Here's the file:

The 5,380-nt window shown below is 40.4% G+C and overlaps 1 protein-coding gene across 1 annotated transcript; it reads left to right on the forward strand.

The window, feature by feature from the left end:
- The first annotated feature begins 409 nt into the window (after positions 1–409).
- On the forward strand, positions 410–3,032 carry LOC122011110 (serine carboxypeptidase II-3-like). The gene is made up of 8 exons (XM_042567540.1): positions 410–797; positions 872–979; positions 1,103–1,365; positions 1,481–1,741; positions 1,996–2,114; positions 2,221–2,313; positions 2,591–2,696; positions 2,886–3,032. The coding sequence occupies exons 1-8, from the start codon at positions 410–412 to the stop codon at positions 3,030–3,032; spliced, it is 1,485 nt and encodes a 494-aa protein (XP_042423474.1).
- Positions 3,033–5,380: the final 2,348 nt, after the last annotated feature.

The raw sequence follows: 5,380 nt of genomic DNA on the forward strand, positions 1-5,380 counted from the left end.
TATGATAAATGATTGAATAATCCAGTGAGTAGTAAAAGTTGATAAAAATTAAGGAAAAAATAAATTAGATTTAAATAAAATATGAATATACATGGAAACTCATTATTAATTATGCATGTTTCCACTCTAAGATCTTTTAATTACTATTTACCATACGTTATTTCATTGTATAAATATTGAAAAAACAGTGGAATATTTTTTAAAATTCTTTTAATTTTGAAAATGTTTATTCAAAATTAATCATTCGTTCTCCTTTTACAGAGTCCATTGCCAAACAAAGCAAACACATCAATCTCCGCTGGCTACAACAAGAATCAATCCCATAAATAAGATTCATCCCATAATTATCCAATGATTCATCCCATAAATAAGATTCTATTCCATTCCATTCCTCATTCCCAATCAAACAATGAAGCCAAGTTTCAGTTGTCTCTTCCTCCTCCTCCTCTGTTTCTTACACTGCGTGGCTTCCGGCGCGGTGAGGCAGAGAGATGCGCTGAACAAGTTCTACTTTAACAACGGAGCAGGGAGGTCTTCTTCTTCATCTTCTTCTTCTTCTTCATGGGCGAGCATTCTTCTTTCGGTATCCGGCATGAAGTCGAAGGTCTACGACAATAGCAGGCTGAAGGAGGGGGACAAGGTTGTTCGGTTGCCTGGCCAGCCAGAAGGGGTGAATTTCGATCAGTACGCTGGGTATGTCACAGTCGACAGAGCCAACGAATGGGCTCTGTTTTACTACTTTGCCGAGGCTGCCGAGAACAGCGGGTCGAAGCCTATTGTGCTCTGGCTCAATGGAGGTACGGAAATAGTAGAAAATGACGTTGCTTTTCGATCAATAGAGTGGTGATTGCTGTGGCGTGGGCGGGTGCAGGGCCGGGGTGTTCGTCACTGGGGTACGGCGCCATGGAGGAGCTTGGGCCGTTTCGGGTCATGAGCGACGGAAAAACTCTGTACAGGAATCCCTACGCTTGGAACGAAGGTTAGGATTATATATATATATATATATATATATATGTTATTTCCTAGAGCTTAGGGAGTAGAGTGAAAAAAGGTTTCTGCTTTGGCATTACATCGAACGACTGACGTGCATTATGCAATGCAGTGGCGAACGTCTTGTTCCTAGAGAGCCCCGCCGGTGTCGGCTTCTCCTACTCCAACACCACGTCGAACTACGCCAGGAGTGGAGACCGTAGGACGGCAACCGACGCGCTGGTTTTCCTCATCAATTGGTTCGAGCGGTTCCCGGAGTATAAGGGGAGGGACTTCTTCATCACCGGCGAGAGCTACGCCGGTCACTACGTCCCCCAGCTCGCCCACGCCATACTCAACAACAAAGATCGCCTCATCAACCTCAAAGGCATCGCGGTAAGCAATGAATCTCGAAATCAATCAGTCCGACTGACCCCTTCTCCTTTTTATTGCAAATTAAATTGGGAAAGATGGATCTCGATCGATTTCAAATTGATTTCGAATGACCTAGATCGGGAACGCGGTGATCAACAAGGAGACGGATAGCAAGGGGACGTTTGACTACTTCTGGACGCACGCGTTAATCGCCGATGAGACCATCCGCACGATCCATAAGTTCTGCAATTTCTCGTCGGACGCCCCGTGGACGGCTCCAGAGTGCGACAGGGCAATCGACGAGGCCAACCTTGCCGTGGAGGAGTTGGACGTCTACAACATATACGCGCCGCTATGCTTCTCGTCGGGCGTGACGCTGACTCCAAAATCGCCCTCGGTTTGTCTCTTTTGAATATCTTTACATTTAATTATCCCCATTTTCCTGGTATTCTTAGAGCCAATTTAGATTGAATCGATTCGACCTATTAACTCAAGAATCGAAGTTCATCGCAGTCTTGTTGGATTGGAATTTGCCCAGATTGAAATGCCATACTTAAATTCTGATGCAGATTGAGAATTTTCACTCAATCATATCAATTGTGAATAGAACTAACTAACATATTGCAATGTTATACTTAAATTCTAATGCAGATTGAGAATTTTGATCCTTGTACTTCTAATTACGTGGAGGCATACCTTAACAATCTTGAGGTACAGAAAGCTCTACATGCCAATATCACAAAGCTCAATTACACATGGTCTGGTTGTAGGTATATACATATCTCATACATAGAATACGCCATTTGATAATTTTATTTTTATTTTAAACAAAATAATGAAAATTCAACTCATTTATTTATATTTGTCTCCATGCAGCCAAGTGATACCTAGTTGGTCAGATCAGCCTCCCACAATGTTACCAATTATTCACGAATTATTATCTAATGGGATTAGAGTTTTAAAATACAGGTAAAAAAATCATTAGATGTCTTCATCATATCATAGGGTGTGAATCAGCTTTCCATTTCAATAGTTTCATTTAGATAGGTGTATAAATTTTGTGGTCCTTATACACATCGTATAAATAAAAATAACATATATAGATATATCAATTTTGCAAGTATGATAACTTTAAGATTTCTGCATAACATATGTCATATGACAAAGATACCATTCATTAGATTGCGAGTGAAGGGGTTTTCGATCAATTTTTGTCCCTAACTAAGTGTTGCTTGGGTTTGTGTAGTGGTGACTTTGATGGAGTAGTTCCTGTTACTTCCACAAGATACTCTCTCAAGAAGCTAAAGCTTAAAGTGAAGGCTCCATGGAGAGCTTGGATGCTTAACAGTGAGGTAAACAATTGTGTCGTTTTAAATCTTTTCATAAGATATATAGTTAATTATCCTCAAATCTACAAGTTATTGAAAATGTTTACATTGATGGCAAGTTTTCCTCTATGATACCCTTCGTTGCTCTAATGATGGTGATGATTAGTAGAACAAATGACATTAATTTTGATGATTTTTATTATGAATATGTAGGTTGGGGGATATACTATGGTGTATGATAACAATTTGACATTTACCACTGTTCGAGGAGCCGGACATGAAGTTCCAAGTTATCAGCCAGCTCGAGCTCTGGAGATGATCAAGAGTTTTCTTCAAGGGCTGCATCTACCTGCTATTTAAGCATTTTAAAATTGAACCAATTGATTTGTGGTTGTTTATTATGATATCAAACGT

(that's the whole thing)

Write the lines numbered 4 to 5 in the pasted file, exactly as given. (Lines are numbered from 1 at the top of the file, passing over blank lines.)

- On the forward strand, positions 410–3,032 carry LOC122011110 (serine carboxypeptidase II-3-like). The gene is made up of 8 exons (XM_042567540.1): positions 410–797; positions 872–979; positions 1,103–1,365; positions 1,481–1,741; positions 1,996–2,114; positions 2,221–2,313; positions 2,591–2,696; positions 2,886–3,032. The coding sequence occupies exons 1-8, from the start codon at positions 410–412 to the stop codon at positions 3,030–3,032; spliced, it is 1,485 nt and encodes a 494-aa protein (XP_042423474.1).
- Positions 3,033–5,380: the final 2,348 nt, after the last annotated feature.